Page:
How the Euclid space telescope mission plans to create an unprecedented 3D map of the universe

Assuming there are no last-minute hitches, a giant telescope will be blasted into space at 4.12pm on Saturday, 1 July, in a mission to create a 3D map of the universe. The map is unprecedented in its scope and detail and could reveal game-changing insights into the make-up of our galaxies.

With considerable input from UK scientists, the European Space Agency’s six-year £850m Euclid mission will map 1.5 billion galaxies, examining stars as far as 10 billion light years away.

This, in turn, will enable scientists to look up to 10 billion years back in time – the length of time it has taken the light from the furthest-away stars to reach us, so we are looking at the situation as it was when the light started its journey.

A leading scientists in the mission told i he expects the project to provide data that will keep astronomers and other researchers busy for years to come and could transform our understanding of the universe and its early development.

“We really hope that this mission will do something great,” UCL Professor Mark Cropper, who has led on designing and developing the telescope’s optical camera for the past 16 years, told i.

(Graphic: Brett Dietrich, Source: European Space Agency)

“I hope this project will enable scientists around the world to do all sorts of amazing science – to learn about the universe. It’s much more than if I just sat down and wrote a paper, or even 100 papers. I think this is something that will enable a huge amount of science,” Professor Cropper said.

“I’m retiring after the instrument is commissioned so for me this is the high point of my career – as long as everything goes well,” he added.

The mission is a massive project involving more than 2,000 scientists and engineers in 15 countries.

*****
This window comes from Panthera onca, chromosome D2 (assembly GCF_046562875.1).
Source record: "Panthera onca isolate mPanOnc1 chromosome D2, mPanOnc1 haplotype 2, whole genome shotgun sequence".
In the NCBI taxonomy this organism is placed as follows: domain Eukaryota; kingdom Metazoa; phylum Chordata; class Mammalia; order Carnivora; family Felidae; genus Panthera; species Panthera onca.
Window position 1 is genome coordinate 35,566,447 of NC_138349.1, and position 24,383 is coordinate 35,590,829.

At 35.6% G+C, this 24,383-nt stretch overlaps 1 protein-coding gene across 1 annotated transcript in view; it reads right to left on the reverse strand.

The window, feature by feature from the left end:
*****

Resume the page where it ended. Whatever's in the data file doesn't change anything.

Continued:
In particular, it will investigate the universe’s two most perplexing mysteries: dark matter and dark energy – the first pulling the universe together and the other prising it apart.

Dark energy refers to the mysterious force that is responsible for the expansion of the universe by slowly pulling it apart.

Dark matter, meanwhile, is a physical substance that is thought to make up about 85 per cent of the mass of the universe, exerting such an enormous gravitational force that it acts as a cosmic glue that holds galaxies together – although it is fighting a losing battle against dark energy, as the universe expands at an accelerating rate.

Dark energy and dark matter are both invisible and astronomers have only been able to infer the existence of both by measuring their influence on the behaviour of stars and galaxies.

Everything that we can see and detect in the world around us – the stars, galaxies, flowers, our bodies, atoms and all the other stuff – is thought to represent just 5 per cent of the universe, with the rest made up of dark matter and dark energy.

It is hoped that the mission will provide valuable clues about what dark matter is made of.

Furthermore, by looking back at different periods in time, scientists plan to create a history of how the universe has expanded over the past 10 billion years – a chronology they hope will reveal secrets about the true nature of dark energy as they observe the extent to which it has pulled apart the universe over time.

“I hope that some of these images become known outside the bounds of astronomers and make their way into the general population, in the same way as images from the Hubble and James Webb telescopes have. The images we take will be huge and will come from parts of the universe that haven’t been looked at before,” said Professor Cropper.